For those who have not had the opportunity to take a look, let me share a few thoughts:
- Betting on ‘technology acceptance’ by way of good marketing is no longer a valid option for ensuring a good relationship between Science and Society;
- Diversity of actors in R&I is a must for achieving greater creativity and better results;
- Early and continuous iterative engagement of society in R&I is key to innovation appropriateness and acceptability
- Europe needs to foster a broader and deeper participation of society in knowledge creation … by promoting (formal and informal) science education, public engagement, Open Access, citizen science, science 2.0, digital science, inter- and trans-disciplinary research and social innovation.
Book recommendation: “Opening Science” just released at Springer Publishing
- We therefore have to listen better to the aspirations of the citizens for new knowledge; demonstrate the usefulness of and need for new knowledge generation and application in Europe; highlight the economic, societal and cultural value of scientific knowledge; be sensitive, inclusive and responsive to public concerns and worries; to place more emphasis on dialogue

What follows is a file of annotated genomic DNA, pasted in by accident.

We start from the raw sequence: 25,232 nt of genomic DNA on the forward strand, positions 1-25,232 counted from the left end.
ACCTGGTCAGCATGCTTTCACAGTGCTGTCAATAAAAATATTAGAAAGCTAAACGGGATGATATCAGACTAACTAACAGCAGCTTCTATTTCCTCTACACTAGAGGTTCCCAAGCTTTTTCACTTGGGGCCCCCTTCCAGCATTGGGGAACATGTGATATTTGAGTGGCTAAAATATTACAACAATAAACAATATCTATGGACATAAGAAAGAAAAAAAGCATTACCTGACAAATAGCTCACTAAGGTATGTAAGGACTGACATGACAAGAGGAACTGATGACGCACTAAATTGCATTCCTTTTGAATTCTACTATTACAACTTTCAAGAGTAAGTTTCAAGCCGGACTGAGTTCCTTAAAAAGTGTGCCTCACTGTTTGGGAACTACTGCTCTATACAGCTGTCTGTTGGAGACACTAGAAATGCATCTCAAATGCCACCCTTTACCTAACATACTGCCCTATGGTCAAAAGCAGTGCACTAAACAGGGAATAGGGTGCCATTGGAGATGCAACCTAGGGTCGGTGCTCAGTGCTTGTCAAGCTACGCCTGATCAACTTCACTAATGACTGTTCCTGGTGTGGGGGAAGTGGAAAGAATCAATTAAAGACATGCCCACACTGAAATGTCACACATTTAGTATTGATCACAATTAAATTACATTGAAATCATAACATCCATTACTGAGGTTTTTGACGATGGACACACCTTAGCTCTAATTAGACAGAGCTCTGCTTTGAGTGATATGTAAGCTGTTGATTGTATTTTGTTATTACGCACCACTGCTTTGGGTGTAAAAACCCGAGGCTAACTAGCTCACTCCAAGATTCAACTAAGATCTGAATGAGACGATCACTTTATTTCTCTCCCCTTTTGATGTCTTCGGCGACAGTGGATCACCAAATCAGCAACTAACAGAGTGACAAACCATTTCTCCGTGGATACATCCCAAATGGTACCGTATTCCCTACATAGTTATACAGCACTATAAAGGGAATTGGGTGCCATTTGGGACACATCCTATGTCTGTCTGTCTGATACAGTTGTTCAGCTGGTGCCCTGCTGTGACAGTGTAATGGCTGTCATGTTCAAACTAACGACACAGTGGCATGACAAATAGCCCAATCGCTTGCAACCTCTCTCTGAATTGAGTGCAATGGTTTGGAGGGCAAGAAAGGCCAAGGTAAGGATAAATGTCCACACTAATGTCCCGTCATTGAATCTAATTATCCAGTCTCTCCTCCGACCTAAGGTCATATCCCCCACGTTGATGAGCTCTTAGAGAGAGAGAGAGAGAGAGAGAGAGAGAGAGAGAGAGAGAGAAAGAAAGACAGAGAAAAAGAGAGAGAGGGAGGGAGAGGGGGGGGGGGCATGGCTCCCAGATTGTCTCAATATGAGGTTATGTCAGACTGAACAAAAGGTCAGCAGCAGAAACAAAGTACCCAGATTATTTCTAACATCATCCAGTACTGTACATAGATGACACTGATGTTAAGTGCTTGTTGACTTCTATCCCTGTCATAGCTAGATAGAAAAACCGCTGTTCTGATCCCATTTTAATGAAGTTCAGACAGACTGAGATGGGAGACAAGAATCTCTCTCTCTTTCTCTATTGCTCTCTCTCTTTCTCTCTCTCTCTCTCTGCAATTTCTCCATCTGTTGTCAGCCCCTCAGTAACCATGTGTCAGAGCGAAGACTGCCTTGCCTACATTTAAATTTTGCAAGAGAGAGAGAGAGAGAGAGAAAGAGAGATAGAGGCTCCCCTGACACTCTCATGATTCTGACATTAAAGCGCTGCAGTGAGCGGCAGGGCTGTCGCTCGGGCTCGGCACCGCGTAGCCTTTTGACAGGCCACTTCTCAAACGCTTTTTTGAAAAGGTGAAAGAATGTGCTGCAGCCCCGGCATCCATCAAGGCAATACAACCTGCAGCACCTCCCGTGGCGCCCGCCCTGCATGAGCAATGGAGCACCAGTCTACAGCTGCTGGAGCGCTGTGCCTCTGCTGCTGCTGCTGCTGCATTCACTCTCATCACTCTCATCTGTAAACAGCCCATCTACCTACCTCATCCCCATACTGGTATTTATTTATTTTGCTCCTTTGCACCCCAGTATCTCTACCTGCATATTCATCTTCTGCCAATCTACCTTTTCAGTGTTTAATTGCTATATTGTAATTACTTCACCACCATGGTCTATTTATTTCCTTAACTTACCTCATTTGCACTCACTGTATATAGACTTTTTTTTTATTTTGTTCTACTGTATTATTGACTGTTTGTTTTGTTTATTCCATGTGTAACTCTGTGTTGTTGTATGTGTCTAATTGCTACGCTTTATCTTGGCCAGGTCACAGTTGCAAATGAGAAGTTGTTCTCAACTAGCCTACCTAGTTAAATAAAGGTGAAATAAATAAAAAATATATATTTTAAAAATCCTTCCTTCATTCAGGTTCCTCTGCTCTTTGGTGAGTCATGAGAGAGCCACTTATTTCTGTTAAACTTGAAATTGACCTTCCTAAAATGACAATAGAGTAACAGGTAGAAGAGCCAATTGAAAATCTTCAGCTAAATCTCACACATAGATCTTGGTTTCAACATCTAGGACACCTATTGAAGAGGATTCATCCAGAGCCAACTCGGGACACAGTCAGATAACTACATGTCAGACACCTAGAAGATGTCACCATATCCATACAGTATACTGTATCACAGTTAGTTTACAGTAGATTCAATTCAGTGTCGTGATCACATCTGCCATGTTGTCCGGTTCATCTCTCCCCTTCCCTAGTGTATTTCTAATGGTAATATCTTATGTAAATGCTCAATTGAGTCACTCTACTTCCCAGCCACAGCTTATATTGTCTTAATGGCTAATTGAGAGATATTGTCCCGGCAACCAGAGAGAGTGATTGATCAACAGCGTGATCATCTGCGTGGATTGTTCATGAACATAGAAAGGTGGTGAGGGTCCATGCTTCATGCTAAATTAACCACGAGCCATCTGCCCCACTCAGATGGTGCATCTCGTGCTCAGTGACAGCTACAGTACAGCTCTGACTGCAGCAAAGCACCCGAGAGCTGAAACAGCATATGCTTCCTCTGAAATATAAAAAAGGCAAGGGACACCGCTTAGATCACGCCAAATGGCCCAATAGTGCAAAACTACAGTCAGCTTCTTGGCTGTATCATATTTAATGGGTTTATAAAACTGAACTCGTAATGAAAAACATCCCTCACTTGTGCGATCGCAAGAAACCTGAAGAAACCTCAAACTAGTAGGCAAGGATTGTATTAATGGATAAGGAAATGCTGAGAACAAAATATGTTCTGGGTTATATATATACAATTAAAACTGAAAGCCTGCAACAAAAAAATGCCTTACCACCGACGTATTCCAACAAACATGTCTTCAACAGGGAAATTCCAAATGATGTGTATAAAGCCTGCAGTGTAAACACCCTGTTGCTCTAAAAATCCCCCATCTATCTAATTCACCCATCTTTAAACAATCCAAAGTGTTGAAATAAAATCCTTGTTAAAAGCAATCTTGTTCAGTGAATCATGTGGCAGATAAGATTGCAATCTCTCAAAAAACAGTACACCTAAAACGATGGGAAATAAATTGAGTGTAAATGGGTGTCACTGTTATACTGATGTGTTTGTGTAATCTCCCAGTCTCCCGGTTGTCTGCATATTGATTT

While this is what the experts say, our scholarly side so to speak. The political conclusions, and the Commission’s response, however is not quite as satisfying. Ms. Glover herself seems to misconceive societal dialogue as a means to “enhance the confidence of citizens in science”. She advocates a society that “embraces science and technology” and wants to make “Europe less risk-averse”. Yet do such statements not indicate more that European policy-makers still often mean “public support” when they say “public engagement”?
Empirical data rather tells us that the perceived “decline in trust” (the so-called “myth of science” being able to sort out every problem) is more an increased ability of laypeople to question and criticise science, instead of believing in the presumed monopoly of truth (e.g. Martin Bauer’s Post-Industrial PUS hypothesis). The “scientific citizen” is not meant to be a “good citizen” but what makes him or her a “smart citizen” is to be a knowledgeable and critical citizen.
Our project has somewhat proven how participatory science communication can go way beyond disseminating and promoting science.